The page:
Honeyball’s Weekly Round-Up

Millions of pounds may have to be paid back to some of the UK’s biggest supermarket employees, the vast majority of which are women, following an equal pay claim against one of the country’s leading retailers.

The claims echo the £1bn  landmark ruling by the Supreme court two years ago, which found in favour of thousands of female workers who claimed Birmingham City Council had paid them less than other workers, mainly men, for doing equivalent work.

If the case against the supermarket is proved then it could mean other supermarkets and retailers face similar claims.

While reading the report it was a surprise to learn that well over 100,000 equal pay cases had been brought between 2009 and 2012.

Cases like these will continue for many years to come, I dare say, because women are frequently still paid differently for equivalent work to their male colleagues.

Equal pay cases are, unsurprisingly, complex and therefore take many years to complete, as it did for two home care workers featured in Saturday’s Guardian. Joan Clulow and Pamela Saunders’ case wasn’t settled for six years following a tough battle after they found they had been underpaid in their roles.

Meanwhile there is just six weeks to go until the European Elections, and the Brussels based newspaper European Voice, asks: “The European Parliament, 2014-2019- what’s at Stake?” Its special report explores what kind of European Parliament will emerge following the election and examines different scenarios.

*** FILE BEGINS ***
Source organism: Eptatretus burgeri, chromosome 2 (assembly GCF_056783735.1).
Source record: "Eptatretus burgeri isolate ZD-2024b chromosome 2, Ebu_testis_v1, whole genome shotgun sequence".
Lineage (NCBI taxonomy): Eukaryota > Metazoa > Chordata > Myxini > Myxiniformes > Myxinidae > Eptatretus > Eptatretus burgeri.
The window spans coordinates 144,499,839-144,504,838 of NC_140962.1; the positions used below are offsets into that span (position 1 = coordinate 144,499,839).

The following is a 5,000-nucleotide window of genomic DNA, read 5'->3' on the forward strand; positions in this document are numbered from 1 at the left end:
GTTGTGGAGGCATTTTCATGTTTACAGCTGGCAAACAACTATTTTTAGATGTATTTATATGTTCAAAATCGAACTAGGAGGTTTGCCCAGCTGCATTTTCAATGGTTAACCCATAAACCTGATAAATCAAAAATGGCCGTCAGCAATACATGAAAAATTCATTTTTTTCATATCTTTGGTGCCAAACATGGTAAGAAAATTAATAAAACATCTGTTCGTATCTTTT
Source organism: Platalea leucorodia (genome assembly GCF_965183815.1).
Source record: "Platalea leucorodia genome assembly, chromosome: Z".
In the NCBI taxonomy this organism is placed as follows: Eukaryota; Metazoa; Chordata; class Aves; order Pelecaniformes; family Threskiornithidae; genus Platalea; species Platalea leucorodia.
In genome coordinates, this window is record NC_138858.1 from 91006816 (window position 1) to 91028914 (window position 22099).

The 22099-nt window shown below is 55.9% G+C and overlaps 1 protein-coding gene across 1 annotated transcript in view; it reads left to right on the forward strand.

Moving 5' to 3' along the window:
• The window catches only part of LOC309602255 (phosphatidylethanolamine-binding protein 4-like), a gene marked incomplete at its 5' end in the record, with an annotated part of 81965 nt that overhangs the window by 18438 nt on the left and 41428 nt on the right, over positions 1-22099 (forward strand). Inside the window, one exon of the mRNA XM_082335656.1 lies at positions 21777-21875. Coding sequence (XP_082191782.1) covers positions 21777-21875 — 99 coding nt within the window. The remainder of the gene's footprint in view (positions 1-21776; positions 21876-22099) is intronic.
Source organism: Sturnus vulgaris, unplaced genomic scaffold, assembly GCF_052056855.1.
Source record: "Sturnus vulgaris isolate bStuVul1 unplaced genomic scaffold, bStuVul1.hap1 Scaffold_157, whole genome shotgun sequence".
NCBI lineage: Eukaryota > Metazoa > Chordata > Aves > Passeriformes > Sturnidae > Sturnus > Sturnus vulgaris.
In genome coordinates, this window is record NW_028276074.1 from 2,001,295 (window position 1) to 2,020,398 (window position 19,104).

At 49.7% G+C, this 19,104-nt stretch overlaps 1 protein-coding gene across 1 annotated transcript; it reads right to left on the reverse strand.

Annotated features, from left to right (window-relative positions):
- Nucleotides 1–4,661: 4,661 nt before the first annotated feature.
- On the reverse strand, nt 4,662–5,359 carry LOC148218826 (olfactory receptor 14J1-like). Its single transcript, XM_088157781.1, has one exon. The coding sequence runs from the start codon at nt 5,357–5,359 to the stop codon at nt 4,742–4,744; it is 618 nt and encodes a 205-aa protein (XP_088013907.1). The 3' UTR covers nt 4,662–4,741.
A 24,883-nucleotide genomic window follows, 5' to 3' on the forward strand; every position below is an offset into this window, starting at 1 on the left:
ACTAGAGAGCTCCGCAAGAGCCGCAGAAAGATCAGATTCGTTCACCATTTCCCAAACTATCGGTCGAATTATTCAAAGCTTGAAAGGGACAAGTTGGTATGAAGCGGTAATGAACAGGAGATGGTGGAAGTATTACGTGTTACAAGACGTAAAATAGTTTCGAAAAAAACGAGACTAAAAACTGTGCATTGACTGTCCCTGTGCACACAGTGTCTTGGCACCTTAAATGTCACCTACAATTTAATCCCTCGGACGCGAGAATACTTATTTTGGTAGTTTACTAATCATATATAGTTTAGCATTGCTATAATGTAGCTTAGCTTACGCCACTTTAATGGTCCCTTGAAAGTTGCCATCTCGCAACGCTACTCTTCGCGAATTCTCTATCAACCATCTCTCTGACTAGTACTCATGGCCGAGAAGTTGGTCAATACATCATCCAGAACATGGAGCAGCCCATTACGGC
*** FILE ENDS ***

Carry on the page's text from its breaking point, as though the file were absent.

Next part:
In another ‘special report’ the same paper  compares access to healthcare across member states and reveals that equality to access for all is far from reality. Exclusion or insufficient access is largely determined by socio economic factors, it says.

However, the report includes a survey which finds gender to be a significant factor in determining access and shows that women suffer more significantly than men in this regard; and this was the case across all the EU countries surveyed.

Although member states largely take responsibility for their own healthcare provision the Commission has a level of scrutiny over national healthcare decisions. For example, the Commission has started to examine national healthcare spending and an important task is to ensure that healthcare funding is not only spent wisely but that it is accessible.

Of course better provision for vulnerable groups must be addressed, such as those affected by socio economic factors- but also the significant gender inequality must also be examined.

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